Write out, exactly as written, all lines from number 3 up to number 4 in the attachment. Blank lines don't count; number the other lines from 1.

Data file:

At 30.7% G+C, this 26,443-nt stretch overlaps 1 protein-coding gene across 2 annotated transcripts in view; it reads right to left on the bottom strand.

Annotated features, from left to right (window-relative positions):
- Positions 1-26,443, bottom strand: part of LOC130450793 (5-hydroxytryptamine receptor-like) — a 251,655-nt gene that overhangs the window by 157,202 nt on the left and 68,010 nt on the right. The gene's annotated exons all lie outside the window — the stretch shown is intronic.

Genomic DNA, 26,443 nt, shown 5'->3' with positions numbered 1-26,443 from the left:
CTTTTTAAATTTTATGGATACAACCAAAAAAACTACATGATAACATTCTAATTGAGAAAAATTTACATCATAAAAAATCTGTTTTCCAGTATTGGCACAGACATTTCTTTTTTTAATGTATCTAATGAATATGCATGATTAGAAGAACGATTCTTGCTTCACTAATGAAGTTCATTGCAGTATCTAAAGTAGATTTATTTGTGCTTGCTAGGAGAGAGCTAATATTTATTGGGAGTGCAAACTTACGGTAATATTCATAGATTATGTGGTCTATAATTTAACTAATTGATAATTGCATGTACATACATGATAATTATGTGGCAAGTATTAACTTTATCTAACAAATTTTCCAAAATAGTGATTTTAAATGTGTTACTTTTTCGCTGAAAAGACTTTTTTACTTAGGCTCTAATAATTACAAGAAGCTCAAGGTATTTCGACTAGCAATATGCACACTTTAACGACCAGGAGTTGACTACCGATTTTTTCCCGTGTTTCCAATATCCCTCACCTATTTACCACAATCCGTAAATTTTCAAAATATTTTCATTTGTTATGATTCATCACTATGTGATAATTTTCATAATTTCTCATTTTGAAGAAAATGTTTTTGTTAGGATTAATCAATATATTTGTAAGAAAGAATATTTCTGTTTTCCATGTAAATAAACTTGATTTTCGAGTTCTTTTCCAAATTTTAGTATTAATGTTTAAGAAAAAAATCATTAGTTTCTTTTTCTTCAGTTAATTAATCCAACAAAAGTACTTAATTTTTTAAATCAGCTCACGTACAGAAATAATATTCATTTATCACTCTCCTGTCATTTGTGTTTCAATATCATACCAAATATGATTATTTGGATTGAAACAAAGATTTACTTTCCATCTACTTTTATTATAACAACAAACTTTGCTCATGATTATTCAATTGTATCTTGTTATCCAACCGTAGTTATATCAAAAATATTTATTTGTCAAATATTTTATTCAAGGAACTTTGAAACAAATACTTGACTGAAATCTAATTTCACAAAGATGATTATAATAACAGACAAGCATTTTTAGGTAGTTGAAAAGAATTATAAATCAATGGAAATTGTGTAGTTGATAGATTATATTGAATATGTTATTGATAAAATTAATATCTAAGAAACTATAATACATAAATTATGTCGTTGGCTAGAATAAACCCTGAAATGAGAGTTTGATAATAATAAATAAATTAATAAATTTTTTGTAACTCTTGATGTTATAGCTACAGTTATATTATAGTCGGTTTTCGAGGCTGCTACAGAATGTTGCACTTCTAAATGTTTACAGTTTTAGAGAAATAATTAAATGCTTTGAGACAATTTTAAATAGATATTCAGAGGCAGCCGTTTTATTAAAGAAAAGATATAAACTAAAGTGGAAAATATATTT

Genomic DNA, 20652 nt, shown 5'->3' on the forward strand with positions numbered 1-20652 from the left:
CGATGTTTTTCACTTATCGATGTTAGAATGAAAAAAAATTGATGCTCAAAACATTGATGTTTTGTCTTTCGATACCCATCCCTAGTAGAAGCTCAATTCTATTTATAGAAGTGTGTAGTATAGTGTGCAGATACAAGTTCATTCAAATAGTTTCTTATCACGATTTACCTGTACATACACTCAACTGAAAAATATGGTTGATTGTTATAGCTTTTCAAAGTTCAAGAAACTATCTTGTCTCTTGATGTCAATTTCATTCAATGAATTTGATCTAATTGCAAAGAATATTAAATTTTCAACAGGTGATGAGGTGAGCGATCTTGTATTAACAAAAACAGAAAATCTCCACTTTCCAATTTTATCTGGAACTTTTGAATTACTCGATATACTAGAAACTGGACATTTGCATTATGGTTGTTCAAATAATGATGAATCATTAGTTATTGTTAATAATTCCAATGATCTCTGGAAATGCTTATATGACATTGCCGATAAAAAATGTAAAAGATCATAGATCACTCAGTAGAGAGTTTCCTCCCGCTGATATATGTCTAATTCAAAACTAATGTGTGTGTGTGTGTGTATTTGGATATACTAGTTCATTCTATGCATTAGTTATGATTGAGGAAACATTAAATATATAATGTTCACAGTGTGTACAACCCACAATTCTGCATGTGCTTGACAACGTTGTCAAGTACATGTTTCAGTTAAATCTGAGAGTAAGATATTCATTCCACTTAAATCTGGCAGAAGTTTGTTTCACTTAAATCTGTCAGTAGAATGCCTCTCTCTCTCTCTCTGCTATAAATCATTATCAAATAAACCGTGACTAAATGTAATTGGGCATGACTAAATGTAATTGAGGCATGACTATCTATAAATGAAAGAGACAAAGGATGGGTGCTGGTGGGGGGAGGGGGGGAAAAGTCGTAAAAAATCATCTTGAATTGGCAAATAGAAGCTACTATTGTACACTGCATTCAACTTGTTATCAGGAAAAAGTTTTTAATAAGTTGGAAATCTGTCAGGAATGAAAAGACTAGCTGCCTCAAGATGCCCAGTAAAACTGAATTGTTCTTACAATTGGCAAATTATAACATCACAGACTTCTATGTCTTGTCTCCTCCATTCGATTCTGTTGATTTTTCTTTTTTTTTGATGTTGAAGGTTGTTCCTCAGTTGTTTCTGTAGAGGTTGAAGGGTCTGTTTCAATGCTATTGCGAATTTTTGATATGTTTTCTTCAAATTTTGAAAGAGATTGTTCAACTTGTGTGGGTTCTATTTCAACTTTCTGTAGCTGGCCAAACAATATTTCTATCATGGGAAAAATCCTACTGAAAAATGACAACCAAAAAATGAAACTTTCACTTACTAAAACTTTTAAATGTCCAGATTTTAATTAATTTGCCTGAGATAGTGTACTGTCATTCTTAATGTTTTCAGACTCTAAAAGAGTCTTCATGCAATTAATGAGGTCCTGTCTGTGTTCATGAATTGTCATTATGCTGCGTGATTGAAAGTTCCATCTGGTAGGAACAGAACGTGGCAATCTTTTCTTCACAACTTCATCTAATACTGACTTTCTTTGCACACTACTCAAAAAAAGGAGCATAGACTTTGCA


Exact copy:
- Positions 1-26,443, bottom strand: part of LOC130450793 (5-hydroxytryptamine receptor-like) — a 251,655-nt gene that overhangs the window by 157,202 nt on the left and 68,010 nt on the right. The gene's annotated exons all lie outside the window — the stretch shown is intronic.

Genomic DNA, 26,443 nt, shown 5'->3' with positions numbered 1-26,443 from the left: